We had no intention of that tape being the final product. We did it in our sound technician's basement. We'd sent the tape all over the world to various pen pals and record companies. At that point we didn't know if Varney was really that interested. When we sent the tape to Varney, he called me up, completely blown away. He said, "This is fantastic." I said, "Well, do you want us to re-record it?" He said, "No, no, no. There's something about the sound of this tape. It's raw, it's energy, it's different. It's like the new beginning of heavy metal. There's something about this tape." So, he was the first guy to have that insight on Exciter.

Then he said, "John, there's this band from the Bay Area called Metallica. They have a really good cult following in San Francisco. You guys kind of remind me of them." I said, "Why don't you send me demo tape? I've never heard of them." [Laughs.] Anyways, when the record came out, because the tape had circulated throughout North America, Varney had an initial order of 10,000. That was the first week. He said that he couldn't believe that he was getting advance orders for that album.

SoT: Well, there were a couple of interesting things about the Exciter sound: First, it was a single guitar band in an era where dual guitars ruled the roost. And the drum sound was so unbelievably different. Dan was this powerhouse behind the kit but a different kind of powerhouse. How much of that sound had to do with the fact that you were a trio?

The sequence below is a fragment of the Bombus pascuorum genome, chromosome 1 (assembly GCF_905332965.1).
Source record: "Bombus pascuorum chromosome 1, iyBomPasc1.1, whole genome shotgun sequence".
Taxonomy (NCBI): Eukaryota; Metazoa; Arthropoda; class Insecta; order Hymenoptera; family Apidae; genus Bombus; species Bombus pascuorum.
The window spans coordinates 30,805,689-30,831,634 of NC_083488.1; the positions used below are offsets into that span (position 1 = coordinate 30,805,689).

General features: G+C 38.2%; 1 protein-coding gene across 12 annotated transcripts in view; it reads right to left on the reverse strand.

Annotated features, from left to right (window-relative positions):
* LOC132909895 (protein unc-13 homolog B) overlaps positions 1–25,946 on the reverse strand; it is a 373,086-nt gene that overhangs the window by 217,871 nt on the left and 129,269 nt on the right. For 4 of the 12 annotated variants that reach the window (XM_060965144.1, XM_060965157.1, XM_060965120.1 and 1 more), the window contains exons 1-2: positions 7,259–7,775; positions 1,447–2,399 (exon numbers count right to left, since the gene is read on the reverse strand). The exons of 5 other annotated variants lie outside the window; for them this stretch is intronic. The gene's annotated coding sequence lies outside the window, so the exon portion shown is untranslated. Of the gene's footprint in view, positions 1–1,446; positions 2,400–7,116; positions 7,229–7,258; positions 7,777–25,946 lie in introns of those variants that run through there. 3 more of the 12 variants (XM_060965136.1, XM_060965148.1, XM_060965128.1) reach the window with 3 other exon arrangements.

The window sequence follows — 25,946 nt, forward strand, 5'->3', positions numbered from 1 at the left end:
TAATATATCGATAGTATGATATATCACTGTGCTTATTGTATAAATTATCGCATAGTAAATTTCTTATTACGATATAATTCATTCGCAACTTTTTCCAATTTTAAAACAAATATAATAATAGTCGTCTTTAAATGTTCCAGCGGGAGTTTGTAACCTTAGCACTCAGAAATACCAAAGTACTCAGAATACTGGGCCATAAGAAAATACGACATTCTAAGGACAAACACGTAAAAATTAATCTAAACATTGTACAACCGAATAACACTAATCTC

JR: First, the drumming. Dan Beehler is a really hard hitter. It does matter how hard you hit your drums because it does affect the tone. He's a very hard, hard hitter. That was probably why the drum sound was unique. As far as the guitar, in my early bands, because I've been playing guitar since the '60s .... I've tried to play in bands with two guitarists. It was just a nightmare. It ends up being a dual, a competition. I thought, "OK, from now on, any band that I put together, it's going to be me on guitar and that's it." So, then because we're a trio, I wanted to get as heavy and distorted sound as I could. It was actually our soundman at the time, John Bellrose, who helped me with my guitar sound in the studio. That's why I got the real fuzzy, chainsaw tone on the first album. It was all experimental.

We were just trying to take the bands from the '70s and go one step further. I think that it has to do with the way we play as well. I'm lucky that I have this original style. I've never seen a guitar player play the way that I do. I don't mean to sound conceited but my style isn't very thought-out. It's very spontaneous. It's always like "Over the top, go for broke." That's probably why my guitar goes out of tune all the time, why I break strings all the time. I'm not you guitarist. I band the guitar really hard, really aggressively. I think that's where the sound comes from, where the style comes from. At soundcheck, you'll get one of the roadies checking my guitar and he'll play it and it doesn't sound anything like when I play it. It has to do with the player, you know?